Cannabis branding — time to turn over a new leaf?

Just because something is universally recognised doesn’t make it a credible branding asset.

Russell Holmes
Russell Holmes, 07.06.2021

Like many of my age (i.e. old enough to have grown up with cannabis still broadly illegal), the humble hemp leaf started creeping into my consciousness as I reached adolescence—a mysterious symbol of something slightly illicit, but as yet, undefined.

As it revealed its meaning, it opened up a hidden world of sub-cultures and subversion unlike any other symbol. On the face of it, a leaf is an odd choice for a counterculture icon; botany is rarely perceived as a radical practice. No one is getting wheat sheaves, cider apples or hops tattooed on their torso in appreciation of their place in the alcoholic production process. Perhaps the nearest equivalent of the elevation of a recognisable symbol of production is the bunch of grapes when it’s printed on labels of cheap supermarket boxed wine, or swinging above the aisles on convenience store signs.

A sign becomes a signifier when it transcends the purely visual and takes on an adaptive meaning — the Christian cross, for example. This is both their power and weakness. The hemp leaf is a symbol so fully loaded that it is impossible to remove it from decades of counterculture. Like a pentangle, it will always carry with it an undercurrent that will alienate some of the audience. Such a powerful link has been made between the image and cannabis’ psychotropic effects, they’ve become virtually interchangeable.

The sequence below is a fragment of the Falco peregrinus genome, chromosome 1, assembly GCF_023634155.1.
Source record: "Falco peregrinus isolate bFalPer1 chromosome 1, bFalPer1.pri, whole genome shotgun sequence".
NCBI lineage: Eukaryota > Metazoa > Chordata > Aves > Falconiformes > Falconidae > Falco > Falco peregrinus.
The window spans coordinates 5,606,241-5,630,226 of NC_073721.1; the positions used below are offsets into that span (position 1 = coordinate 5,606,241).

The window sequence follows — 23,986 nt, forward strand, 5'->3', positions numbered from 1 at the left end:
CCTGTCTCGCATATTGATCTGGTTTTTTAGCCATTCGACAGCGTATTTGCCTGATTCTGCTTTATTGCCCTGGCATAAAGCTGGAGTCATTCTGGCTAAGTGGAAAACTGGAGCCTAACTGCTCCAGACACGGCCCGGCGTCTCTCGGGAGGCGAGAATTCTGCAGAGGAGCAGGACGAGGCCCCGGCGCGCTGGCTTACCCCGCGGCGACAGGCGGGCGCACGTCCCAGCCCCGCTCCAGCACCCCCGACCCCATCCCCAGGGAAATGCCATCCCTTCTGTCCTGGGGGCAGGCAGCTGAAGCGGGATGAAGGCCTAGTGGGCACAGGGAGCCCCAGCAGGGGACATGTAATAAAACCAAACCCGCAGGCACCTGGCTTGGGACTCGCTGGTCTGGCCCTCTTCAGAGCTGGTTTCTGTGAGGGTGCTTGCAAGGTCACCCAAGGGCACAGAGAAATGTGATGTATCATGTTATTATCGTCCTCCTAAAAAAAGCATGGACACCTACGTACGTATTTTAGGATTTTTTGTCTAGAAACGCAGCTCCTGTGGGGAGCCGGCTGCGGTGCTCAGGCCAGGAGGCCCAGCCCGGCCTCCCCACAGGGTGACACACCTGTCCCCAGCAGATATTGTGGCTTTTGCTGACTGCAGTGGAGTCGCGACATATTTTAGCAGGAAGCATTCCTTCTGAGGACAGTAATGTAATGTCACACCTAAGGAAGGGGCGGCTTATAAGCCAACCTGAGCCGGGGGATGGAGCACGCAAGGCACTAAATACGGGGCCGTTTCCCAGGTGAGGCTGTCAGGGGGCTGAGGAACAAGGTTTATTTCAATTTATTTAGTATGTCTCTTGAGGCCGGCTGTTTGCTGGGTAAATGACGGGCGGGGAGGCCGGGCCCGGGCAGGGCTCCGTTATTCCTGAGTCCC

Ubiquity isn’t always a guarantee of acceptance…and copying something ubiquitous is definitely not the way to create something original.

This creates both a problem and also an opportunity for cannabis and CBD brands. Look at the products out in the market and you’ll see a proliferation of hemp leaves. Sure, they’re not all graffitied stencils or Jamaican pastiches — some are stylised modern nods to the leaf. But it’s still the leaf, and with it comes all the baggage of the past 100 years.

That’s a century of references—from the radical politics of the sixties to stoner rap, dingy bedsits, bongs and paraphernalia. That’s ‘Spliffy’ character hoodies and terrible psychedelic poster art. To say that’s a confusing mash-up of references is an understatement. And yet much of it keeps reappearing—even on CBD products. Harmful for an industry that’s looking increasingly toward medical efficacy.

The cannabis leaf holds a special part in pop culture. But as the industry grows up, it’s time to drop the leaf and move on. After all, the problem with anything that becomes ubiquitous is that, paradoxically, it becomes virtually invisible.